How appropriate the Rangers faced the Lightning on the day before Thanksgiving at the St. Pete Times Forum. The holiday is a time for family, after all, and the game made it possible for an emotional reunion.
"I hugged him," New York coach John Tortorella said of Tony Castillo. "I practically jumped into his arms."
"When I saw the big guy," Castillo said, "I broke down."
It was the first time they had seen each other since July, when Castillo, the Times Forum's head of security, was in Tampa General Hospital recovering from a massive heart attack and Tortorella, the Lightning's former coach, was his daily companion.
To hear Castillo's son, Reggie, tell it, Tortorella is one reason Castillo, 56 — whom doctors indicated at the time might have brain damage from oxygen deprivation, if he survived — is expected in a few months to be back at work.
"(Tortorella) was probably the greatest motivator he had," said Reggie, who also works security at the arena. "Under normal circumstances, you would say family would be the greatest motivator, but they have a special bond I wasn't aware of until I saw it in action."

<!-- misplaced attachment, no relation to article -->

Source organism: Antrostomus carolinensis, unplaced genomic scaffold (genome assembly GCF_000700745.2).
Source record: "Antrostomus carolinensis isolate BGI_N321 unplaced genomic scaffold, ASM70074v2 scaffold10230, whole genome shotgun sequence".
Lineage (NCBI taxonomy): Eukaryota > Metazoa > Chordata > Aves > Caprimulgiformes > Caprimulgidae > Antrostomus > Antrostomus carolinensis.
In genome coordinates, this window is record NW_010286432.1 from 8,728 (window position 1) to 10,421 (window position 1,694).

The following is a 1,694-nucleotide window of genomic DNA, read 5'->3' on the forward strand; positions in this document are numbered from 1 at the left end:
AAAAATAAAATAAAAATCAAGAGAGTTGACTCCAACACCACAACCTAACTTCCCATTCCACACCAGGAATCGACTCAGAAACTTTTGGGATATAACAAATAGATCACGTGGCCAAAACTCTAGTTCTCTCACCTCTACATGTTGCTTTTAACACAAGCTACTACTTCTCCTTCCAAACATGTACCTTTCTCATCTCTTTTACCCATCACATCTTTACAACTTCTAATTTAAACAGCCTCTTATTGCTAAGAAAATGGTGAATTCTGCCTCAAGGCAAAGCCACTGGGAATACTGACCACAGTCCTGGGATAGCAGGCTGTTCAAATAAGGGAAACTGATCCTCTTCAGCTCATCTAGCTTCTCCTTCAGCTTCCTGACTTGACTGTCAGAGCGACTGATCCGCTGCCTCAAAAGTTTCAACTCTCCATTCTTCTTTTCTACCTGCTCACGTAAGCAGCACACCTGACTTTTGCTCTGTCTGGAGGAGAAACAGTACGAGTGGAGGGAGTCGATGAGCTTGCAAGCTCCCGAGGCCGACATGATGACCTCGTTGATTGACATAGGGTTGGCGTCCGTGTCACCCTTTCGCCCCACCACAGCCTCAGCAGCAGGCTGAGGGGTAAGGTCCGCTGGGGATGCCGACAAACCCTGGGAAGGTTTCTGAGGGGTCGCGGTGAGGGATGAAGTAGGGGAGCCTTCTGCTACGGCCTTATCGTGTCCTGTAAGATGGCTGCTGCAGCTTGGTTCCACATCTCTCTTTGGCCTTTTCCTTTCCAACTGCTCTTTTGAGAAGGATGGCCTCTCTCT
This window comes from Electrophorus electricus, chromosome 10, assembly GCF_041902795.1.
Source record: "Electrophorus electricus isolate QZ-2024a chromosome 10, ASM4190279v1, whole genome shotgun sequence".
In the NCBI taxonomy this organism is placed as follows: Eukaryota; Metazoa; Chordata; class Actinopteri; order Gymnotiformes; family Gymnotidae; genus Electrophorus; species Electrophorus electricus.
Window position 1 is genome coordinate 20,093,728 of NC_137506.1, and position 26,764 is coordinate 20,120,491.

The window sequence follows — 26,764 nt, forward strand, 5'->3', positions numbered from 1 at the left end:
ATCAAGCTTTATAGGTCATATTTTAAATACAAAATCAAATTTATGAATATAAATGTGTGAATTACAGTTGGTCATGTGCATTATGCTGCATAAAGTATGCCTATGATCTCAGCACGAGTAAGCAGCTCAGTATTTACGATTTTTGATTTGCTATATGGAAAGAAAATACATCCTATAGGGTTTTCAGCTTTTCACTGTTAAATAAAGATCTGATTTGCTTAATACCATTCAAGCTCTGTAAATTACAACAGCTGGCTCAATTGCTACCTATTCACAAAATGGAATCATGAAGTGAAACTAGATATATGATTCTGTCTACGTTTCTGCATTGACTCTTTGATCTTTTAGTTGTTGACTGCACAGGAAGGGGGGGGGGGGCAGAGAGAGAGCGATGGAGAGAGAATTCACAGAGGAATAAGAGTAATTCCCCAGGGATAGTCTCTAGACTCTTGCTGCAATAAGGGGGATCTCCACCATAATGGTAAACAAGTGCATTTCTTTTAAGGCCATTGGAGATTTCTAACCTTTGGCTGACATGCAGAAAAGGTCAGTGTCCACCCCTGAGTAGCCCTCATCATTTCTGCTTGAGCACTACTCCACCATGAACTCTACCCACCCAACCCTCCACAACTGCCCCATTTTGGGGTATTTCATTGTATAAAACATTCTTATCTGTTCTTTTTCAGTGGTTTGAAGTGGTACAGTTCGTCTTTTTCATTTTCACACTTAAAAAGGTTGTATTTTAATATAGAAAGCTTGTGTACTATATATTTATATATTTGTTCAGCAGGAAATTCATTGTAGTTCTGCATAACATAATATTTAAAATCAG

The bond solidified during Tortorella's seven years with Tampa Bay. Tortorella even pushed back a family vacation to sit with Castillo, who had the attack in June while cutting his grass.
Tortorella said credit for helping pull Castillo through goes to Castillo's wife, Alicia, and Reggie. But Reggie said Tortorella "was huge," especially right after his dad woke from a 10-day coma.
"The biggest sign was his reaction when Torts would come into the room," Reggie said. "Just a huge smile. I would relate that smile to a 5-year-old on Christmas morning. It was an incredible response very few of us got."
Castillo said he remembers Tortorella ordering him to squeeze his hand "like a man. … He'd jump on the bed saying, 'I'm going to kick your (rear end) if you don't get well.' He told me to fight. It meant the world to me."
"The doctors told us we needed to stimulate him," Tortorella said. "That was my way to help stimulate him."
It went on like that for six weeks. Sometimes Tortorella visited twice a day.
"He even put up with a Boston Bruins nurse," Castillo said.
Tortorella and Castillo still talk twice a week, even though Tortorella is hip-deep in the season.
"He is part of our family," Tortorella said. "He always will be."